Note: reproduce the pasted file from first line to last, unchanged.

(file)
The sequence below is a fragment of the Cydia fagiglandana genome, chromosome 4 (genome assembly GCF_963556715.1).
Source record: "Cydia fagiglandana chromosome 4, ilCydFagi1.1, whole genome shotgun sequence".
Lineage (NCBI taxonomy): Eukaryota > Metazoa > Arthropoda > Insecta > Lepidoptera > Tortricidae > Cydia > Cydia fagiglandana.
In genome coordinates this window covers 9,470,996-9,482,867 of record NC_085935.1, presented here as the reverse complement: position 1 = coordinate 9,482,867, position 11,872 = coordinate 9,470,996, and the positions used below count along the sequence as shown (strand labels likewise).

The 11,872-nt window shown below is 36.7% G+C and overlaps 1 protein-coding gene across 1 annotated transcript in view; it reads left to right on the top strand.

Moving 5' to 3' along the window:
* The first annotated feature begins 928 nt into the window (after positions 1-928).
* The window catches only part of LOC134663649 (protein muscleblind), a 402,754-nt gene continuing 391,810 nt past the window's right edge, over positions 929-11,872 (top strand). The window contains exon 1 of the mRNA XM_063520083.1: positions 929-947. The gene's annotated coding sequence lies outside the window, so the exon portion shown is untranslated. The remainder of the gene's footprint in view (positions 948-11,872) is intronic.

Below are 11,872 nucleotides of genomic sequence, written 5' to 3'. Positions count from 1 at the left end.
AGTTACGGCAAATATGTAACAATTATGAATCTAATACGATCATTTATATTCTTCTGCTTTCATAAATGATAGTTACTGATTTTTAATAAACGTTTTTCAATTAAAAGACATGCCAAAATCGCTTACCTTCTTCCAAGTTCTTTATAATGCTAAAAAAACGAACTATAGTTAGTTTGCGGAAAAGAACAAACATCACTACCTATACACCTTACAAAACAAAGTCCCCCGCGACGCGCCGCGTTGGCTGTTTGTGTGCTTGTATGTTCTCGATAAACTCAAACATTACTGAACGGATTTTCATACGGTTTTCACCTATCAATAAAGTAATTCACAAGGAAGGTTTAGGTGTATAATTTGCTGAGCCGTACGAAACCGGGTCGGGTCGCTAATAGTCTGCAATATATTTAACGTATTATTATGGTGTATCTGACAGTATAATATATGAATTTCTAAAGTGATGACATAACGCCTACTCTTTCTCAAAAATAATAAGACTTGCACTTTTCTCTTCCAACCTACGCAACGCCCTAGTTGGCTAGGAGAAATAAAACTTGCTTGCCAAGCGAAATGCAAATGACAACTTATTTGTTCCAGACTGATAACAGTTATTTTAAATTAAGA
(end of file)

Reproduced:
The sequence below is a fragment of the Cydia fagiglandana genome, chromosome 4 (genome assembly GCF_963556715.1).
Source record: "Cydia fagiglandana chromosome 4, ilCydFagi1.1, whole genome shotgun sequence".
Lineage (NCBI taxonomy): Eukaryota > Metazoa > Arthropoda > Insecta > Lepidoptera > Tortricidae > Cydia > Cydia fagiglandana.
In genome coordinates this window covers 9,470,996-9,482,867 of record NC_085935.1, presented here as the reverse complement: position 1 = coordinate 9,482,867, position 11,872 = coordinate 9,470,996, and the positions used below count along the sequence as shown (strand labels likewise).

The 11,872-nt window shown below is 36.7% G+C and overlaps 1 protein-coding gene across 1 annotated transcript in view; it reads left to right on the top strand.

Moving 5' to 3' along the window:
* The first annotated feature begins 928 nt into the window (after positions 1-928).
* The window catches only part of LOC134663649 (protein muscleblind), a 402,754-nt gene continuing 391,810 nt past the window's right edge, over positions 929-11,872 (top strand). The window contains exon 1 of the mRNA XM_063520083.1: positions 929-947. The gene's annotated coding sequence lies outside the window, so the exon portion shown is untranslated. The remainder of the gene's footprint in view (positions 948-11,872) is intronic.

Below are 11,872 nucleotides of genomic sequence, written 5' to 3'. Positions count from 1 at the left end.
AGTTACGGCAAATATGTAACAATTATGAATCTAATACGATCATTTATATTCTTCTGCTTTCATAAATGATAGTTACTGATTTTTAATAAACGTTTTTCAATTAAAAGACATGCCAAAATCGCTTACCTTCTTCCAAGTTCTTTATAATGCTAAAAAAACGAACTATAGTTAGTTTGCGGAAAAGAACAAACATCACTACCTATACACCTTACAAAACAAAGTCCCCCGCGACGCGCCGCGTTGGCTGTTTGTGTGCTTGTATGTTCTCGATAAACTCAAACATTACTGAACGGATTTTCATACGGTTTTCACCTATCAATAAAGTAATTCACAAGGAAGGTTTAGGTGTATAATTTGCTGAGCCGTACGAAACCGGGTCGGGTCGCTAATAGTCTGCAATATATTTAACGTATTATTATGGTGTATCTGACAGTATAATATATGAATTTCTAAAGTGATGACATAACGCCTACTCTTTCTCAAAAATAATAAGACTTGCACTTTTCTCTTCCAACCTACGCAACGCCCTAGTTGGCTAGGAGAAATAAAACTTGCTTGCCAAGCGAAATGCAAATGACAACTTATTTGTTCCAGACTGATAACAGTTATTTTAAATTAAGA